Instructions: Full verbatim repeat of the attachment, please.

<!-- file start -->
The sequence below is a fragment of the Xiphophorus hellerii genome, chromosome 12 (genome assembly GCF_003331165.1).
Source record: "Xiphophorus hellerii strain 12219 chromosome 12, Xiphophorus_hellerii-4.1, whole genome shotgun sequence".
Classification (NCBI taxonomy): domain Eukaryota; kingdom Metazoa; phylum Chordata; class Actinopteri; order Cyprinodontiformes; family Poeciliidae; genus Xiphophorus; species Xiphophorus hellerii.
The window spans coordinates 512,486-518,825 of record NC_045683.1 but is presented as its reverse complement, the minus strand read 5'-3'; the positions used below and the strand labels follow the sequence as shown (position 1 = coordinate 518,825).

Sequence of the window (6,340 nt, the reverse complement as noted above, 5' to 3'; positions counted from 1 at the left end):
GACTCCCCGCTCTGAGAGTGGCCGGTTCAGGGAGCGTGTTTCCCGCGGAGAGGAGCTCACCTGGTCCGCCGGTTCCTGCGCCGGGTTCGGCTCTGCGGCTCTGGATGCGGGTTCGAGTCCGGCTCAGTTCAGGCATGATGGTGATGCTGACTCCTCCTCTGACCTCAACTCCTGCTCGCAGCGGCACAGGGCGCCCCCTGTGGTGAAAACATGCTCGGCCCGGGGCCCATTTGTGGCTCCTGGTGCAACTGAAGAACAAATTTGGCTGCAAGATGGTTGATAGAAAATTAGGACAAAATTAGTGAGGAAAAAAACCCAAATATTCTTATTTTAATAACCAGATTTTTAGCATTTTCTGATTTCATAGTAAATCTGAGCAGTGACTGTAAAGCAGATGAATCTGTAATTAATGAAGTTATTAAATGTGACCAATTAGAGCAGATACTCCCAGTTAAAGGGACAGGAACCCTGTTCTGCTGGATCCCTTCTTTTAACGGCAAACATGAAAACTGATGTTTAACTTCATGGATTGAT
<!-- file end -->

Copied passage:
The sequence below is a fragment of the Xiphophorus hellerii genome, chromosome 12 (genome assembly GCF_003331165.1).
Source record: "Xiphophorus hellerii strain 12219 chromosome 12, Xiphophorus_hellerii-4.1, whole genome shotgun sequence".
Classification (NCBI taxonomy): domain Eukaryota; kingdom Metazoa; phylum Chordata; class Actinopteri; order Cyprinodontiformes; family Poeciliidae; genus Xiphophorus; species Xiphophorus hellerii.
The window spans coordinates 512,486-518,825 of record NC_045683.1 but is presented as its reverse complement, the minus strand read 5'-3'; the positions used below and the strand labels follow the sequence as shown (position 1 = coordinate 518,825).

Sequence of the window (6,340 nt, the reverse complement as noted above, 5' to 3'; positions counted from 1 at the left end):
GACTCCCCGCTCTGAGAGTGGCCGGTTCAGGGAGCGTGTTTCCCGCGGAGAGGAGCTCACCTGGTCCGCCGGTTCCTGCGCCGGGTTCGGCTCTGCGGCTCTGGATGCGGGTTCGAGTCCGGCTCAGTTCAGGCATGATGGTGATGCTGACTCCTCCTCTGACCTCAACTCCTGCTCGCAGCGGCACAGGGCGCCCCCTGTGGTGAAAACATGCTCGGCCCGGGGCCCATTTGTGGCTCCTGGTGCAACTGAAGAACAAATTTGGCTGCAAGATGGTTGATAGAAAATTAGGACAAAATTAGTGAGGAAAAAAACCCAAATATTCTTATTTTAATAACCAGATTTTTAGCATTTTCTGATTTCATAGTAAATCTGAGCAGTGACTGTAAAGCAGATGAATCTGTAATTAATGAAGTTATTAAATGTGACCAATTAGAGCAGATACTCCCAGTTAAAGGGACAGGAACCCTGTTCTGCTGGATCCCTTCTTTTAACGGCAAACATGAAAACTGATGTTTAACTTCATGGATTGAT